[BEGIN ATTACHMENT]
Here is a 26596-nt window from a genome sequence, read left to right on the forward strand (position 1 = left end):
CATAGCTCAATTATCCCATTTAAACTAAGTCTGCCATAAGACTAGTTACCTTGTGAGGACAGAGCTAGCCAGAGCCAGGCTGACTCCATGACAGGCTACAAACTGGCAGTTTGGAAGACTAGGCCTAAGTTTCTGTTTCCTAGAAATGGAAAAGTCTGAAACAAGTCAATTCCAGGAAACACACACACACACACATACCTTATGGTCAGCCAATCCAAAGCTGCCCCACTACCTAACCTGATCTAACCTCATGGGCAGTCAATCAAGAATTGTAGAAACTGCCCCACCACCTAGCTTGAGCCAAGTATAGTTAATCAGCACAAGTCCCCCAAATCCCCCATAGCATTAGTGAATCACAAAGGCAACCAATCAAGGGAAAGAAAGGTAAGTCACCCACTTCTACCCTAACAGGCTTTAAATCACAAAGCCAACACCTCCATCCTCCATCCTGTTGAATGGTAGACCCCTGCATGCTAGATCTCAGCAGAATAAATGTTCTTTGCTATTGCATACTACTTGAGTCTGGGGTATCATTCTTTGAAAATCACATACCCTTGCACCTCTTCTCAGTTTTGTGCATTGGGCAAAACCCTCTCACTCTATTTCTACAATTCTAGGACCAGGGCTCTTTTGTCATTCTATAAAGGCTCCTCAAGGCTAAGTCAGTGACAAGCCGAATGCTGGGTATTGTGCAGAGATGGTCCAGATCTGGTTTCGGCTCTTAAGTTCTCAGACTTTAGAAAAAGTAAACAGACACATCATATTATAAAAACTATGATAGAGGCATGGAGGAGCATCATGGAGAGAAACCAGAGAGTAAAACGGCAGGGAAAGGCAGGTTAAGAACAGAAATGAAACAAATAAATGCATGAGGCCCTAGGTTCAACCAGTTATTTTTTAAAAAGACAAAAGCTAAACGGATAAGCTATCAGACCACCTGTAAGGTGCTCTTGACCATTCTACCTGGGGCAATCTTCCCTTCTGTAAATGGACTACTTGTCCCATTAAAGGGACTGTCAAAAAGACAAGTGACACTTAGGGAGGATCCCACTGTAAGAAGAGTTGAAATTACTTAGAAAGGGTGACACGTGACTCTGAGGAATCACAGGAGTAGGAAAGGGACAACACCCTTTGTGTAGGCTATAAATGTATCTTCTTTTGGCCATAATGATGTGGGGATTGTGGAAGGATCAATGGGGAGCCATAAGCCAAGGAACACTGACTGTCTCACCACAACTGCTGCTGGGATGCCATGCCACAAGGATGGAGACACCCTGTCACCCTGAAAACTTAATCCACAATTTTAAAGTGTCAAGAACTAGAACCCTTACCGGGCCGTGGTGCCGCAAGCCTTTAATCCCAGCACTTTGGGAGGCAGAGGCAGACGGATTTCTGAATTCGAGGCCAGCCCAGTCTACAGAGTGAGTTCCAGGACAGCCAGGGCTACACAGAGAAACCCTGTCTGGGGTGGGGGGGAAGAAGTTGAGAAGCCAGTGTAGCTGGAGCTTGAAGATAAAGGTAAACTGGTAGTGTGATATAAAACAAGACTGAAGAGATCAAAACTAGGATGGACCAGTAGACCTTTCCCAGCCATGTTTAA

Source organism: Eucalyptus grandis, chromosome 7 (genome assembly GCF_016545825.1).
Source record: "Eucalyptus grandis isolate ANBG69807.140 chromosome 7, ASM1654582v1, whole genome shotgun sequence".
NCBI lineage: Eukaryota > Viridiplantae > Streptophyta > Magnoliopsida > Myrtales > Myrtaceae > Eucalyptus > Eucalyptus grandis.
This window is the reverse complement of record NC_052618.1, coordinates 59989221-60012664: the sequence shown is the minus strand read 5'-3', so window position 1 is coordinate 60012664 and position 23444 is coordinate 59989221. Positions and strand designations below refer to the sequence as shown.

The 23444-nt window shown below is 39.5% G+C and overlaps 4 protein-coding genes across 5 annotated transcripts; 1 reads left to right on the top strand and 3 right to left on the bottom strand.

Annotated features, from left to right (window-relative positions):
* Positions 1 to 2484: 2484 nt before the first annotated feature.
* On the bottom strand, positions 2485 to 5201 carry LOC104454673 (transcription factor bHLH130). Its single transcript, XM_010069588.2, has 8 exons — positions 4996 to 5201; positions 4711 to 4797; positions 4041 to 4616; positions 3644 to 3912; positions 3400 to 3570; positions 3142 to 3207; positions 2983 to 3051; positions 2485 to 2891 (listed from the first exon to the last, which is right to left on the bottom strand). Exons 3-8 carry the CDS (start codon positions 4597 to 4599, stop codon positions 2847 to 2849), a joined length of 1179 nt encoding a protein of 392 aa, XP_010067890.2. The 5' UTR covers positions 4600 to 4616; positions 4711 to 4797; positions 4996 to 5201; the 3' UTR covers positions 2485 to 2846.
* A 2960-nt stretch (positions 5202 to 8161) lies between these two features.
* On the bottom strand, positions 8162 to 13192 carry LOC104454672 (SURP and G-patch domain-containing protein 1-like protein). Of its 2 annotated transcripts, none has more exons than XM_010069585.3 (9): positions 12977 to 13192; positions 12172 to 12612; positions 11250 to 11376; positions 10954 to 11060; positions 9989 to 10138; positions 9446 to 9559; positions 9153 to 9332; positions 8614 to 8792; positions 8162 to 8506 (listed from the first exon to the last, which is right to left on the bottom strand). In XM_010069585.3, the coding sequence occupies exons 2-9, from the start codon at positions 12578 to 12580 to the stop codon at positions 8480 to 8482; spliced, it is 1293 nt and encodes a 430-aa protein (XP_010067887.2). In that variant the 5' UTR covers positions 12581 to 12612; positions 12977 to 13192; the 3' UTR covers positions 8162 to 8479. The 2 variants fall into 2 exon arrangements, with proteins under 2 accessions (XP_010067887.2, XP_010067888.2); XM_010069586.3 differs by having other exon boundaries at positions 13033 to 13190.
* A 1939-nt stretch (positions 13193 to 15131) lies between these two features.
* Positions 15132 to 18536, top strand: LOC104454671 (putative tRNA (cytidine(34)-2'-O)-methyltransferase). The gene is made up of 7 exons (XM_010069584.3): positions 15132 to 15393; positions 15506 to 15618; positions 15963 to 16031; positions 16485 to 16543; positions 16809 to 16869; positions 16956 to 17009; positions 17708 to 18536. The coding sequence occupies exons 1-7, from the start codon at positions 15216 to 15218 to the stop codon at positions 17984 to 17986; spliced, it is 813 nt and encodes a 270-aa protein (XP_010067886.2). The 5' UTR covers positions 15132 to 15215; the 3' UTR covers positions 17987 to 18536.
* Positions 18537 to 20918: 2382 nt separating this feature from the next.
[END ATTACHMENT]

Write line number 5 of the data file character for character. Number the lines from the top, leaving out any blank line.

NCBI lineage: Eukaryota > Viridiplantae > Streptophyta > Magnoliopsida > Myrtales > Myrtaceae > Eucalyptus > Eucalyptus grandis.